• A judge is an authority on law not science. And it’s “too” emotionally… mr I need to learn to read.

          • Don’t complain about my reading abilities and I won’t complain about your writing abilities (or lack thereof). You provided an article that referred to a legal ruling. You complain about scientists potentially working outside their area of expertise but then rely on the opinion of a judge as an authority on science. The judge is an authority on the law and what the law says is not necessarily what the science says. The law for instance says cannabis has no medical benefits and is equivalent to heroin which is contrary to the science. A judge is an authority on law, not science. I addressed your point.

          • Funny, the judge understood and ruled on the science correctly. why are you whining about that? Also “mr” That should be a capital M and a period should be used after the “r” As in Mr. please fix your own mistakes before sobbing about irrelevant trivial errors. You were the one who brought up the “90” folks who signed the dishonest letter. Thus their qualifications are fair game.

          • Yep, Mr. should be written like that. You got me. My ego is crushed. Decimated by your merciless attacks. :-)

            Their qualifications are fair game. I’m not sure what you are saying here. You don’t have access to the letter? You don’t know who the scientists are? Google much?


            The scientists are included in the letter. Emeritus Professor Sydney School of Public Health. Distinguished Professor Auckland Cancer Society Research Centre. Professor Institute for Occupational Medicine, Berlin. Associate Professor of Genetic Toxicology, Cancer Research Institute Slovak Republic. etc. etc.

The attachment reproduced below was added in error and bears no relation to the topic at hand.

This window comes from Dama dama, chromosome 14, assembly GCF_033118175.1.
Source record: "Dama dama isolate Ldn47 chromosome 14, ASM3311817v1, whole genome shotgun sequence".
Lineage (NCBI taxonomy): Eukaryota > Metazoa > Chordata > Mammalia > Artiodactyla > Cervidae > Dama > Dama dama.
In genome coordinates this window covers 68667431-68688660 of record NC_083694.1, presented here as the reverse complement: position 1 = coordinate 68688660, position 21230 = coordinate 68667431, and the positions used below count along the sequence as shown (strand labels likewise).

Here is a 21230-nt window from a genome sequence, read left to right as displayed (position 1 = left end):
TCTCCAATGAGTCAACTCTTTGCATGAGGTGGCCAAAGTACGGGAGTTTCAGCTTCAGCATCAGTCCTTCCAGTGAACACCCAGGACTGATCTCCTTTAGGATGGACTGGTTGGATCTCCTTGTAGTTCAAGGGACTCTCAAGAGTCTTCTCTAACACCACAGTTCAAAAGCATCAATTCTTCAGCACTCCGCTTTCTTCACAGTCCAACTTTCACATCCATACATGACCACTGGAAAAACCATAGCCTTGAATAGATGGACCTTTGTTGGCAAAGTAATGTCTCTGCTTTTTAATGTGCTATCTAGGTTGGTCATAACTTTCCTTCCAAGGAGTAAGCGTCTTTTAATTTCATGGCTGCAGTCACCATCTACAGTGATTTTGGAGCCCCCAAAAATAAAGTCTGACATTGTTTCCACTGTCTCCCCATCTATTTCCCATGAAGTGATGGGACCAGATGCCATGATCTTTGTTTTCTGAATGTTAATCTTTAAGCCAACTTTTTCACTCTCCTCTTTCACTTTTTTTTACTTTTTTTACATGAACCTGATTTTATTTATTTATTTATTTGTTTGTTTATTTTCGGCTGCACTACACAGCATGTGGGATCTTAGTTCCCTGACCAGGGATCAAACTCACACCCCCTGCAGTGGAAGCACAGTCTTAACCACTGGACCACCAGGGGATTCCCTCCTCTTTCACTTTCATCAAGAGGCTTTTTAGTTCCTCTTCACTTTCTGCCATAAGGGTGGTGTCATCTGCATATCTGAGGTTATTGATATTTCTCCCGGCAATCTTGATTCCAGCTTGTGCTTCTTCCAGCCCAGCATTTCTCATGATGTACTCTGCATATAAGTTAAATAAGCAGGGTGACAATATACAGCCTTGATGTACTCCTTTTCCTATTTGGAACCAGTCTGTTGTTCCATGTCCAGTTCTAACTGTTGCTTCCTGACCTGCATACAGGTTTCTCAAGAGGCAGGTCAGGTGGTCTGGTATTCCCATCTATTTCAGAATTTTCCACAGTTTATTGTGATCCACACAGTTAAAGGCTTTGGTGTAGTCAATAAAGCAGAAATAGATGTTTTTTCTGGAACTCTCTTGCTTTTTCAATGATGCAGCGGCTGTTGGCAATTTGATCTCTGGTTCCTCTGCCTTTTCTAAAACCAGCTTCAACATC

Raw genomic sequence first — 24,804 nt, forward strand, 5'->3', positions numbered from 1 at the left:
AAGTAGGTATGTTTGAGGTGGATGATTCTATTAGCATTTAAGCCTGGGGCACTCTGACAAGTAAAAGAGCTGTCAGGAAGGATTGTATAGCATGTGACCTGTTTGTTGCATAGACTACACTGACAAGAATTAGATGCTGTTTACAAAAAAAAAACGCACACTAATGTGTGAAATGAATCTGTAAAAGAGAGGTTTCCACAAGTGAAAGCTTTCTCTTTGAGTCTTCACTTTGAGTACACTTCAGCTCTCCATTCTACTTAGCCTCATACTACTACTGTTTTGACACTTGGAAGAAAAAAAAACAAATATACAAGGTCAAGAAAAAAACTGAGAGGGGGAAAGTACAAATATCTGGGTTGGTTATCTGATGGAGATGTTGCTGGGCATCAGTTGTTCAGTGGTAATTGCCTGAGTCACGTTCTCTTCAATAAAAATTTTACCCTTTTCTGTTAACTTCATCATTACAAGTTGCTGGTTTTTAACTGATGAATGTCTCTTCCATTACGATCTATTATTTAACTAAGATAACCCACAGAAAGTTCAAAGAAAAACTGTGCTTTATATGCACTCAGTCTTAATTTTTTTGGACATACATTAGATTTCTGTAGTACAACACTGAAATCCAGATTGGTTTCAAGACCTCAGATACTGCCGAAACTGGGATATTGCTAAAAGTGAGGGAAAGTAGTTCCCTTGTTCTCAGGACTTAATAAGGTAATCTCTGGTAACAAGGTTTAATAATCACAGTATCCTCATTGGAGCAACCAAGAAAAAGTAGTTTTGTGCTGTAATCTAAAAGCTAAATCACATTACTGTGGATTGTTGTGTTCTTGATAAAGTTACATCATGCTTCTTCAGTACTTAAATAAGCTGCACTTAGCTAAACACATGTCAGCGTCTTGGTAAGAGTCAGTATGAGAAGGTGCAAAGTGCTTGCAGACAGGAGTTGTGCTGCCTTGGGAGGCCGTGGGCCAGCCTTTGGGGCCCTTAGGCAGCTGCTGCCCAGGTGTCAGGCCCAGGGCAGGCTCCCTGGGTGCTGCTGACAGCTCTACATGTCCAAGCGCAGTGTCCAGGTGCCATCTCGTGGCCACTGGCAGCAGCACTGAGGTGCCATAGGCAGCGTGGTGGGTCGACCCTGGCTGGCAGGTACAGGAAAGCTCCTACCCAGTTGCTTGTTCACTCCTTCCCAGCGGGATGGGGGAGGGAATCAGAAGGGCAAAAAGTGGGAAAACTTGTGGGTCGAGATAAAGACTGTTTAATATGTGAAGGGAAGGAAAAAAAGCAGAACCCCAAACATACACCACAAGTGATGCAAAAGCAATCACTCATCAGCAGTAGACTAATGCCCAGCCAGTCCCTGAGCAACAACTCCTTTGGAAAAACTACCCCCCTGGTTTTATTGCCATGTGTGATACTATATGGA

What do they know I suppose.

          • Not much. apparently there grand titles far outstrip their knowledge. they are simply wrong. I have already cited proof.

          • That letter was written (in 2015) before the results of the Agricultural Health Study of 50,000 farmers, which did not find a significant cancer risk in people exposed to comparatively high levels of the herbicide. I wonder if they would change their assessment in the light of the new data?

            The letter also fails to address the key issue of whether the possible evidence of carcinogenicity at high doses in mice is sufficient evidence to conclude that there is a significant risk to humans at the typically minute levels of exposure. The IARC focuses on the question of “might” a substance cause human cancer, versus the regulatory bodies’ task of determining if there is actually a significant risk in the real world.

            I find it ironic that while the IARC has concluded that acrylamide is a likely carcinogen to humans, there are no multi-million negligence lawsuits, or letters from 90 scientists arguing that the acrylamide that is present in fried potatoes and roasted coffee is sufficient evidence or rationale for banning these foods. I can almost guarantee that most of the 90 scientists listed consume both these foods without the slightest frisson from the “risk” that they are supposedly taking. (Do you, Robert?)